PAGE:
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Need to Know: Five offensive players with work to do during Redskins OTAs

Need to Know: Five offensive players with work to do during Redskins OTAs

Here is what you need to know on this Friday, May 22, four days before the Washington Redskins start OTAs.

Nickel coverage

OTAs get underway on Tuesday at Redskins Park. Here are five offensive players who will have a lot at stake during this phase of the offseason.

—G Chris Chester—He had Spencer Long breathing down his neck all last year and now Arie Kouandjio could provide a little extra heat on him. At 32 with a salary cap number north of $4 million and the team switching to running scheme geared towards power blocking, Chester will have to adapt quickly.

—WR Andre Roberts—Last year Roberts was a free agent disappointment. It wasn’t all his fault since they brought in DeSean Jackson after signing him, decreasing his role. Still, he caught just 36 passes and dropped seven. The Redskins are very high on fourth-round pick Jamison Crowder, who does what Roberts does—plays slot receiver and returns punts and kickoffs.

—G Josh LeRibeus—When you were drafted by the guy who was around two regime changes ago (Mike Shanahan), have spent three years as a backup and your team spends third- and fourth-round picks on players at your position in consecutive drafts you should start feeling uncomfortable. If LeRibeus is going to hang on it starts with being in top shape for OTAs and making a solid impression.

—WR Ryan Grant—He’s not in any danger of being cut but his situation is similar to that of LeRibeus in that he was picked by the old guy (Bruce Allen) and new guy Scot McCloughan grabbed two wide receivers, Crowder and Evan Spencer, in this year’s draft. Grant was taken as something of a project who would improve over the years but he needs to take some big strides or the two rookies could pass him on the depth chart.

—TE Jordan Reed—Like Grant he’s not going anywhere and Reed is probably not in any danger of losing his starting job. But he desperately needs to stay on the field or the organization will start planning for a long-term future without him. Reed needs to avoid the nagging injuries that have kept him sidelined during offseasons and training camps in the past so that Gruden and McCloughan have some confidence in him.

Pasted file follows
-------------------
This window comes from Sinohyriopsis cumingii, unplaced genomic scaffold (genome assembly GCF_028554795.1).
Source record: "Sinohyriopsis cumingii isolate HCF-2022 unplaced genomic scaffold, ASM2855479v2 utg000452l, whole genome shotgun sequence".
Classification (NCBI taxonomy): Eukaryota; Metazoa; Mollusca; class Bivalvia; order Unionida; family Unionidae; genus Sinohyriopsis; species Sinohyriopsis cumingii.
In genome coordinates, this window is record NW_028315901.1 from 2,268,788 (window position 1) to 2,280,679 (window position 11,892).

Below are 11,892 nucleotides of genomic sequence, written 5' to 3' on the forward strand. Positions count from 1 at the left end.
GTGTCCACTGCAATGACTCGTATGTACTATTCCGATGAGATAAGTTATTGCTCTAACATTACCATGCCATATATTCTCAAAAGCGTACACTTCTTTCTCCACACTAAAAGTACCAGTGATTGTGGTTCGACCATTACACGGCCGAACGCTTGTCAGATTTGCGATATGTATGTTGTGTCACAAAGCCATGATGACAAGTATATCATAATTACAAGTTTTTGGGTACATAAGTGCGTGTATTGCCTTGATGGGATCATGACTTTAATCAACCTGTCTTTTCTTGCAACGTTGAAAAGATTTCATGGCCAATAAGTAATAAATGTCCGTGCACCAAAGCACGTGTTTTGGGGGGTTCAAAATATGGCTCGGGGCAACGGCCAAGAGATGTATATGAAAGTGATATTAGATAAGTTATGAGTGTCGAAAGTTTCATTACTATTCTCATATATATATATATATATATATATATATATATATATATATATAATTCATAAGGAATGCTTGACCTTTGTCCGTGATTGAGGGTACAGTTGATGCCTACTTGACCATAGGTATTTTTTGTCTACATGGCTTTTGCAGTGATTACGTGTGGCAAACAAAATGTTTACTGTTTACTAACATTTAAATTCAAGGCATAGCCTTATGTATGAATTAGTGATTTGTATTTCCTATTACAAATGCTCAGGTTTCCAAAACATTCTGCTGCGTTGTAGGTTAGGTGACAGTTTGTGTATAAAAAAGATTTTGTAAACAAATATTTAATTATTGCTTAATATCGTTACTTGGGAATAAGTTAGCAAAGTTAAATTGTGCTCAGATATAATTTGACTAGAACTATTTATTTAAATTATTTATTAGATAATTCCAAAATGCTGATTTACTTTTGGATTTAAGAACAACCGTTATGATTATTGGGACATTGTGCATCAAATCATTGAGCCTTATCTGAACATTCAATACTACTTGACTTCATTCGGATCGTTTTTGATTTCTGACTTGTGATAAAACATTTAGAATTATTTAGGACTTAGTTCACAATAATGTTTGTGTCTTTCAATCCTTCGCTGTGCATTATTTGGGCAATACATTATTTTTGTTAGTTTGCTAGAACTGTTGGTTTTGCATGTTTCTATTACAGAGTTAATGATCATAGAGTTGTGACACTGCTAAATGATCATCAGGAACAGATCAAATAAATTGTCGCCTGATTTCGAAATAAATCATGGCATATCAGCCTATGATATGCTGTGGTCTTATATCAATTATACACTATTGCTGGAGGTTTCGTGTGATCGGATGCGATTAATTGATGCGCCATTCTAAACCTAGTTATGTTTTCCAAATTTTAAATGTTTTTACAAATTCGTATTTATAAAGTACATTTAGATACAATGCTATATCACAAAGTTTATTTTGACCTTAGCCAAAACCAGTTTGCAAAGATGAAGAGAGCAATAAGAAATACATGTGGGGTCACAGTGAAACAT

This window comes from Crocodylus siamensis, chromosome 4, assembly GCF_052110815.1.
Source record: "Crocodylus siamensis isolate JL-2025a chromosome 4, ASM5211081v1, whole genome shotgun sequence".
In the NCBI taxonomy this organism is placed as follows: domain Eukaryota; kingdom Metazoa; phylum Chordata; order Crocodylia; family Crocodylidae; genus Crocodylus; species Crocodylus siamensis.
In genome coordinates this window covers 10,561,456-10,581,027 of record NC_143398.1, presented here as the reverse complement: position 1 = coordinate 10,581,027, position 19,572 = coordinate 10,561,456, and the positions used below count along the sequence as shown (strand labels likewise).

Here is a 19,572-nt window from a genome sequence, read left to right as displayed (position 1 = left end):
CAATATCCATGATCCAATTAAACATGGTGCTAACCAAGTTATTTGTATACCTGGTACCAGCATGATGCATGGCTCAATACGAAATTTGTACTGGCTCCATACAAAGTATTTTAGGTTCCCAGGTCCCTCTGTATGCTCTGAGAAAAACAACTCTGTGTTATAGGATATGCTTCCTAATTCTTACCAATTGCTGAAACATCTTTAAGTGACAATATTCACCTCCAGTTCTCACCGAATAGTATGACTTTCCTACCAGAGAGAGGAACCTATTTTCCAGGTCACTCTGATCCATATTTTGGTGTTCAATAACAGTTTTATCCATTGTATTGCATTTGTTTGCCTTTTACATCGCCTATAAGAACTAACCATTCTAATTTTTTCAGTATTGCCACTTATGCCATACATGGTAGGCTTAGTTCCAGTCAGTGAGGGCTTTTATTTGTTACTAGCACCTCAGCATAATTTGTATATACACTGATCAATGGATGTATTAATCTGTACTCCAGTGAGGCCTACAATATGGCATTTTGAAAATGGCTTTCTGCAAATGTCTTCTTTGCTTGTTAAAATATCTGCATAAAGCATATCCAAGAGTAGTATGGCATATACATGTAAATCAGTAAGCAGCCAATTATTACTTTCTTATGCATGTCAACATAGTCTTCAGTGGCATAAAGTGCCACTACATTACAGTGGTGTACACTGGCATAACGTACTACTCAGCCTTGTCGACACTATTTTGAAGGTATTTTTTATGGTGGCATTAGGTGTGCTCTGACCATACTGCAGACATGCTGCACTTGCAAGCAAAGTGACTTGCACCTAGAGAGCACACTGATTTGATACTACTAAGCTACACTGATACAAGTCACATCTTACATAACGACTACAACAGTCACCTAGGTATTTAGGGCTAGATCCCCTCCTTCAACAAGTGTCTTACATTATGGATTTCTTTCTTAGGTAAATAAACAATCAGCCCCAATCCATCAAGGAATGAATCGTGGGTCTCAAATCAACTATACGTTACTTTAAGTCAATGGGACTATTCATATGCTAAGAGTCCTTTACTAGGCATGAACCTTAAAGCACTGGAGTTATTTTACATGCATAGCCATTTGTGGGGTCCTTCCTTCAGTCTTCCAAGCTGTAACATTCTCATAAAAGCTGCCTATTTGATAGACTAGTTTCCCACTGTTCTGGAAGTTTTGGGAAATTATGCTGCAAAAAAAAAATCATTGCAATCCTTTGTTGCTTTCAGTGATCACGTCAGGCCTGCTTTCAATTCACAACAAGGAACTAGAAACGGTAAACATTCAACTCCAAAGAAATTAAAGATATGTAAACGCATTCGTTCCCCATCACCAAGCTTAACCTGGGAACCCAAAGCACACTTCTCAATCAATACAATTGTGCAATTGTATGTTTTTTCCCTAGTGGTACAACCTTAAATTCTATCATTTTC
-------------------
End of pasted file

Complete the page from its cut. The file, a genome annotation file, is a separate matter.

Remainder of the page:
Timeline

—It’s been 145 days since the Redskins played a game. It will be 114 days until they play the Dolphins at FedEx Field.

Days until: Redskins minicamp starts 25; Redskins training camp starts 69; Thursday night Redskins @ Giants 125

If you have any questions about what's going on at Redskins Park, hit me up in the comments. And I'm always on Twitter @Rich_TandlerCSN.

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Need to Know: Final thoughts on Redskins vs. Giants

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USA Today Sports Images

Need to Know: Final thoughts on Redskins vs. Giants

Here is what you need to know on this Thursday, November 23, seven days before the Washington Redskins play the Dallas Cowboys at AT&T Stadium.

Timeline

Today’s schedule: Redskins Kickoff 7:30 NBC Sports Washington; Redskins vs. Giants, NBC, 8:30  

Days until:

—Redskins @ Cowboys Thursday night (11/30) 7
—Redskins @ Chargers (12/10) 17
—Cardinals @ Redskins (12/17) 24

Final thoughts on Redskins vs Giants

Look out for Eli—There are many reasons why the Giants are 2-8 but Eli Manning is not one of them. He isn’t nearly the turnover machine he has been for much of his career. His interception percentage this year is 1.6; he hasn’t been under 2.3 percent interceptions this decade. Manning only has 14 touchdown passes but considering that Odell Beckham, who went out in the fourth game of the season, still leads Giants wide receivers in touchdown receptions, that’s not bad.